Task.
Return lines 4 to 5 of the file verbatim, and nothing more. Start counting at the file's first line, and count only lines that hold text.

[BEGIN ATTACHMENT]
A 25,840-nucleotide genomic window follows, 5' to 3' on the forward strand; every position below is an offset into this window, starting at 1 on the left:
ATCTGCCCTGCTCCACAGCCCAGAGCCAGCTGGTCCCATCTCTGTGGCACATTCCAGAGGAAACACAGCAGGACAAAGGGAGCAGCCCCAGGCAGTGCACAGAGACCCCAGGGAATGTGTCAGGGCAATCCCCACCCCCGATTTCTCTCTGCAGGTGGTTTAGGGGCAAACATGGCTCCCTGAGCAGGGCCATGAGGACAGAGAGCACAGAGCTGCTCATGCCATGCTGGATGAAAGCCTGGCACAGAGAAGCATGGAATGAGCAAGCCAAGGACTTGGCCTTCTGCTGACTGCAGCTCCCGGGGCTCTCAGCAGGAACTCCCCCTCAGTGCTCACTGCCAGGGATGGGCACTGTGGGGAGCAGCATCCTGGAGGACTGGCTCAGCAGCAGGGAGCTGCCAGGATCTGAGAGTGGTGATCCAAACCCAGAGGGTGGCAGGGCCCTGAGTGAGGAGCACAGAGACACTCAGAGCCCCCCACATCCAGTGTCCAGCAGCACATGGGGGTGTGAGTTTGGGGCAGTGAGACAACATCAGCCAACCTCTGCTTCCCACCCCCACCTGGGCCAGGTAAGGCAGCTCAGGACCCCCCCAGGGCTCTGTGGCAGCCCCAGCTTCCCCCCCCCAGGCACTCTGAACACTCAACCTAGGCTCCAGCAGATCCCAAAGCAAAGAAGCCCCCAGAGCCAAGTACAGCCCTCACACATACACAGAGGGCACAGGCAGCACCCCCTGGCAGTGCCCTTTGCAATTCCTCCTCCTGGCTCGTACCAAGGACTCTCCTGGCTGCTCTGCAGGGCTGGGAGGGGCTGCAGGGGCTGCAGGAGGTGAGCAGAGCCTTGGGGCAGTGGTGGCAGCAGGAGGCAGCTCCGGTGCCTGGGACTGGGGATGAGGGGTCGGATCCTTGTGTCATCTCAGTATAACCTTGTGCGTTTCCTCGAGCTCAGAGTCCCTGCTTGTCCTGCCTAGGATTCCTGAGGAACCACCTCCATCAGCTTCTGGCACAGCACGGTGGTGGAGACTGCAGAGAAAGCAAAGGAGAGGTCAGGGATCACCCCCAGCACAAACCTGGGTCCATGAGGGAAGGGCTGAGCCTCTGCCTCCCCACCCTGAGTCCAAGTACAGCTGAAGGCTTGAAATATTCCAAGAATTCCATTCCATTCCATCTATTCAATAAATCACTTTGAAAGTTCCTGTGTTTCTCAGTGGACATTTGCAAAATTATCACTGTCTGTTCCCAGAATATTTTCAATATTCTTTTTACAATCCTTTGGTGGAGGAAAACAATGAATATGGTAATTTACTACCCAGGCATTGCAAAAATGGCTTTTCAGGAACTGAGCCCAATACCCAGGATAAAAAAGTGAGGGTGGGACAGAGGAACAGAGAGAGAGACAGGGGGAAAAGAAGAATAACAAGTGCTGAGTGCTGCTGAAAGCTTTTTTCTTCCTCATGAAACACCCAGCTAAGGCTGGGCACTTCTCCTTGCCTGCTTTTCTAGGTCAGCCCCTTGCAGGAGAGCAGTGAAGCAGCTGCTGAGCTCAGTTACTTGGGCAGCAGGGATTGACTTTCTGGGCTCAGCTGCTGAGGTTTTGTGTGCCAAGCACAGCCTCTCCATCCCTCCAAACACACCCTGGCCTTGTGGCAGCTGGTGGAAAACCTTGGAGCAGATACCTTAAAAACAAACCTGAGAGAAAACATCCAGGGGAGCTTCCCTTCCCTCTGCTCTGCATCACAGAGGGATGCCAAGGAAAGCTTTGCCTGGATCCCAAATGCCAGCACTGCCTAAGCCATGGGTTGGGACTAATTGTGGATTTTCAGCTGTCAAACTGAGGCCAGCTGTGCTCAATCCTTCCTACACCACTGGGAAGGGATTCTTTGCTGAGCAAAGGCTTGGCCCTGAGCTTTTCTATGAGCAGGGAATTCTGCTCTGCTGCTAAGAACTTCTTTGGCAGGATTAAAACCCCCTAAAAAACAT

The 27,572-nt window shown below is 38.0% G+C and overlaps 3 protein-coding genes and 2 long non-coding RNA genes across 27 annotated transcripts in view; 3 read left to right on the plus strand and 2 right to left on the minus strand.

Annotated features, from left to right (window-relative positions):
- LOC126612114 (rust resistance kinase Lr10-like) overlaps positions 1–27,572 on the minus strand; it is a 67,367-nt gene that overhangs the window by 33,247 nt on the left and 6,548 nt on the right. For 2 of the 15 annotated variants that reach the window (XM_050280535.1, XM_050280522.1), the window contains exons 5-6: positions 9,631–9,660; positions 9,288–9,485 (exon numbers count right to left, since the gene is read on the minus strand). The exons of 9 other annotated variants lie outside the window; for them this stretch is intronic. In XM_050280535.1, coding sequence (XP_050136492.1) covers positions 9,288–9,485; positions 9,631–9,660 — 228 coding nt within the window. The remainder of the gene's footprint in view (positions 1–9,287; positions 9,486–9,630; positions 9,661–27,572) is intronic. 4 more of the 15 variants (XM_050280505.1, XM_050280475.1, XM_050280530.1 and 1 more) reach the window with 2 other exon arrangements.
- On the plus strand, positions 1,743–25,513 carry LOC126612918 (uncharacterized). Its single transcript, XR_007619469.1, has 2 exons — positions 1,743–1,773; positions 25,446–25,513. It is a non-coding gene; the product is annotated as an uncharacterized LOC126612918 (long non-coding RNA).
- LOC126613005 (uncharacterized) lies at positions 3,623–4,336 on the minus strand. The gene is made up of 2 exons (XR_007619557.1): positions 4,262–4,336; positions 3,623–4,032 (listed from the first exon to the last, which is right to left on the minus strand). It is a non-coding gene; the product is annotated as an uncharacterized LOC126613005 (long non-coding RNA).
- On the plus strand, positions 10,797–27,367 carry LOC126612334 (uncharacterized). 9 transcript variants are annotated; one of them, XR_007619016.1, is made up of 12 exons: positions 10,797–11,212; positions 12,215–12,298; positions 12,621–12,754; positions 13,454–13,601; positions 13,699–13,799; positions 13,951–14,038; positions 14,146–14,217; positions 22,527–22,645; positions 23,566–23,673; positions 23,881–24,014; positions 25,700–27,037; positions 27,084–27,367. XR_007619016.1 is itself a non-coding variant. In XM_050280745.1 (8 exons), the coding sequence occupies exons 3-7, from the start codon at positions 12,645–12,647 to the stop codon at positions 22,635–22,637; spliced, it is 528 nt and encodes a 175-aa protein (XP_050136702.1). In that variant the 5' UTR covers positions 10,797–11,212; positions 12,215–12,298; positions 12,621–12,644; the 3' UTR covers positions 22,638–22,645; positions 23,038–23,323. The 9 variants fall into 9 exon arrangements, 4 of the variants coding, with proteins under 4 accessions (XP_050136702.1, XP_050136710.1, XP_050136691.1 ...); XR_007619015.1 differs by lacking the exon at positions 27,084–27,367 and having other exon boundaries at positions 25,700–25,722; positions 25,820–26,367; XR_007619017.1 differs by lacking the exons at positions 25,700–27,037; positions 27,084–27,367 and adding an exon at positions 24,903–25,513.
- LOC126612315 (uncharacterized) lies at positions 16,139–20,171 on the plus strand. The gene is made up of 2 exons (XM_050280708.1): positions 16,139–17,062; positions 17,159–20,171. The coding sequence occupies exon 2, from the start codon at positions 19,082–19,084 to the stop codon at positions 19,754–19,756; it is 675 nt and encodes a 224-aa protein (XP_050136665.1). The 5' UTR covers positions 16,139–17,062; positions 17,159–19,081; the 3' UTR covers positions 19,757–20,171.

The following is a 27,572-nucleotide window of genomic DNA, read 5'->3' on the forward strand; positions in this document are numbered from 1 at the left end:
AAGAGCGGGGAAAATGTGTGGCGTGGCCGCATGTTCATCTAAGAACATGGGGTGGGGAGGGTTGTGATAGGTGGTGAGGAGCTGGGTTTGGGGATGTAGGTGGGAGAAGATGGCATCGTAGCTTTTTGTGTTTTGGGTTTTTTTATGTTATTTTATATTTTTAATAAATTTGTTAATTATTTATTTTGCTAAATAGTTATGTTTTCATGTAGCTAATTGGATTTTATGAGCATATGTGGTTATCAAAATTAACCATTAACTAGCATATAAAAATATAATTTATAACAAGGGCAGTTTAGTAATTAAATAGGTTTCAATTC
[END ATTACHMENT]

Annotated features, from left to right (window-relative positions):
- LOC126612114 (rust resistance kinase Lr10-like) overlaps positions 1–27,572 on the minus strand; it is a 67,367-nt gene that overhangs the window by 33,247 nt on the left and 6,548 nt on the right. For 2 of the 15 annotated variants that reach the window (XM_050280535.1, XM_050280522.1), the window contains exons 5-6: positions 9,631–9,660; positions 9,288–9,485 (exon numbers count right to left, since the gene is read on the minus strand). The exons of 9 other annotated variants lie outside the window; for them this stretch is intronic. In XM_050280535.1, coding sequence (XP_050136492.1) covers positions 9,288–9,485; positions 9,631–9,660 — 228 coding nt within the window. The remainder of the gene's footprint in view (positions 1–9,287; positions 9,486–9,630; positions 9,661–27,572) is intronic. 4 more of the 15 variants (XM_050280505.1, XM_050280475.1, XM_050280530.1 and 1 more) reach the window with 2 other exon arrangements.